It’s hard to pinpoint when exactly I lost my virginity. It’s especially hard to pinpoint what virginity even means in my case — the word doesn’t really have the same connotations for gay men. After all, our bedroom gymnastics are a bit different than those of straight couples: we don’t enter the gym through the same door, we have an entirely different working definition of the phrase “straddle split,” and there’s only one parallel bar we need to perform on to win the Olympic gold.
In other words, our “cherries” are from a different fruit tree than straight men —a much fruitier fruit tree, if you will.
Despite all this grey area about the term “virginity,” there’s one thing I’m sure about: my first quasi-sexual encounter was by no means average. After all, it happened at the age of fifteen in the bathroom of a roller-skating rink during my Chinese language school’s skating party.
Before you call me a BIG OL’ HO-BAG (which I get sometimes), let me paint a picture of myself at fifteen. Like most fifteen-year-old dudes, I was horny as hell. However, I couldn’t just take a girl out and lose it to her in the back of my car down the street from my parents’ house. (I tried the whole dating-girls thing, and I wasn’t really into it.) To put it classily, I needed me some man-meat.
Coincidentally, a kid from my old middle school started instant messaging me to confess that he was just starting to come out of the closet too (I had come out as “bi” at the end of eighth grade — that lasted only a year and a half). After some coy flirting, we both decided that we needed to experiment with this whole gay thing to see if we were cut out for the job. The problem, however, was that we had nowhere to hold our proposed experiment. It involved dangerous reactants that could have blown up in our faces if we weren’t careful: we were, after all, in Virginia Beach—a generally conservative and homophobic area. Both of our parents were Republicans. Both of my parents were Navy sailors. At the time, I could have sworn that Bree from “Desperate Housewives” was modeled after my mom (she’s changed a lot since then, by the way).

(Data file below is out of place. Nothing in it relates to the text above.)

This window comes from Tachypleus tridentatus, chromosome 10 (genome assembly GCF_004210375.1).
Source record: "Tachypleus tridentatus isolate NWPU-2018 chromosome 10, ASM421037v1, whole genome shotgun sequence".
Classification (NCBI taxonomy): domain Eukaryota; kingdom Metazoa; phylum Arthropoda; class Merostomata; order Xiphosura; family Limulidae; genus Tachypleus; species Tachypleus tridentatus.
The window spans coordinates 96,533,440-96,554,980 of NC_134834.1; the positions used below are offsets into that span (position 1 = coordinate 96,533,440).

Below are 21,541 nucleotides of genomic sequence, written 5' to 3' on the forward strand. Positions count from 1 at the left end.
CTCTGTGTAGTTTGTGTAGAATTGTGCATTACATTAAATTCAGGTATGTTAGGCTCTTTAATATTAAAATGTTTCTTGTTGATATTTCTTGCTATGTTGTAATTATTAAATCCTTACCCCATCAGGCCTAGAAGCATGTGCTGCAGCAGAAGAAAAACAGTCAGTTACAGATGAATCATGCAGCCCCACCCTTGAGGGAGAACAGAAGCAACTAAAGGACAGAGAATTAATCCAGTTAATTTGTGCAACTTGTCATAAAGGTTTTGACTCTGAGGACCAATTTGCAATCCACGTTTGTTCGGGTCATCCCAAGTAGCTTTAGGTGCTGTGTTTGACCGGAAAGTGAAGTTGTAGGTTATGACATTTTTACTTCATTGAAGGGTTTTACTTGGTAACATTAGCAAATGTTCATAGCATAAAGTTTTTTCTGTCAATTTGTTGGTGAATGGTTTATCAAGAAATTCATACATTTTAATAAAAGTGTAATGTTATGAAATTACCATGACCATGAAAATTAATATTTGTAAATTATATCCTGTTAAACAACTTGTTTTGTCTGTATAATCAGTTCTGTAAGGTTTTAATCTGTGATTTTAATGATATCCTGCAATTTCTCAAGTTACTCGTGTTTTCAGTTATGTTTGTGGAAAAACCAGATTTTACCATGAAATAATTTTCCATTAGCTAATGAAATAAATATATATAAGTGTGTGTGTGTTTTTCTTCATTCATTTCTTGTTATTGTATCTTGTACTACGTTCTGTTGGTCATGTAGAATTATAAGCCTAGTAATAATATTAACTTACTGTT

In any case, there was no way we could have done it at one of our houses. We both had homemaker moms who would have knocked on the bedroom door with a fresh plate of chocolate chip cookies halfway through. “SURPRISE, MOM! I’M A FRUITCAKE!”
Not an option.
So we decided we had to do it in a place where we could be away from our parents and away from suspicion. The logical solution? The skating party I had to attend that weekend. Midway through “Crazy in Love,” we snuck off to the bathroom (me five minutes before him, so as not to attract attention). A minute of awkward positioning ensued and BAM I was rolling back and forth across the stall like I was auditioning for “Xanadu.”
Yes, he was blowing me. Yes, I still had my skates on. Yes, we were in a bathroom during a skating party. But no, I didn’t feel like a slut. To me, this was inevitable. It was a necessary step to take before I could fully embrace my sexual orientation and identity. In fact, it was a necessary step for me to take in order to survive high school. I needed something uniquely my own—something to tuck away in my journals, in my bedcovers, in my heart. This was that thing.
I did feel a bit like a slut, though, when someone walked into the bathroom and I had to jump onto my buddy and straddle him so that the bathroom visitor wouldn’t see two pairs of skates under the stall door. Silently staring over his shoulder—with my arms around his neck, my legs wrapped around the toilet and my dong pressed up against his stomach— I had this strange gut sensation that I was experiencing the most awkward minute-and-a-half of my entire life.
But hey, at least I got a good story out of it.